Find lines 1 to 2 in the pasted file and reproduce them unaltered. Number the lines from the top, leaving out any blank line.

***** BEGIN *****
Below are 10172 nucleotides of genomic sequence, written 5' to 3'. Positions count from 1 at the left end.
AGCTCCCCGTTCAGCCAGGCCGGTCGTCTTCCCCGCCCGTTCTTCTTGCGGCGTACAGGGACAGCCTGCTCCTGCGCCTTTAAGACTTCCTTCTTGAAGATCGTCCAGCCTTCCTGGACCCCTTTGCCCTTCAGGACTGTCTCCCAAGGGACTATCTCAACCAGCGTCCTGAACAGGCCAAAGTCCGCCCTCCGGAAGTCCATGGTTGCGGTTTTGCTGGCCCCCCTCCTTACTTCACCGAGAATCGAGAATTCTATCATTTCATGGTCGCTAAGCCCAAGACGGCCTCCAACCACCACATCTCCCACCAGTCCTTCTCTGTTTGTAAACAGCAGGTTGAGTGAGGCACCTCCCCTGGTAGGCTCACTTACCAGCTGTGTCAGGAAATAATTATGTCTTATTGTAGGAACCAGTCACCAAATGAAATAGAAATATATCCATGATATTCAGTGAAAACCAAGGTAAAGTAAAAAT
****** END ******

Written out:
Below are 10172 nucleotides of genomic sequence, written 5' to 3'. Positions count from 1 at the left end.
AGCTCCCCGTTCAGCCAGGCCGGTCGTCTTCCCCGCCCGTTCTTCTTGCGGCGTACAGGGACAGCCTGCTCCTGCGCCTTTAAGACTTCCTTCTTGAAGATCGTCCAGCCTTCCTGGACCCCTTTGCCCTTCAGGACTGTCTCCCAAGGGACTATCTCAACCAGCGTCCTGAACAGGCCAAAGTCCGCCCTCCGGAAGTCCATGGTTGCGGTTTTGCTGGCCCCCCTCCTTACTTCACCGAGAATCGAGAATTCTATCATTTCATGGTCGCTAAGCCCAAGACGGCCTCCAACCACCACATCTCCCACCAGTCCTTCTCTGTTTGTAAACAGCAGGTTGAGTGAGGCACCTCCCCTGGTAGGCTCACTTACCAGCTGTGTCAGGAAATAATTATGTCTTATTGTAGGAACCAGTCACCAAATGAAATAGAAATATATCCATGATATTCAGTGAAAACCAAGGTAAAGTAAAAAT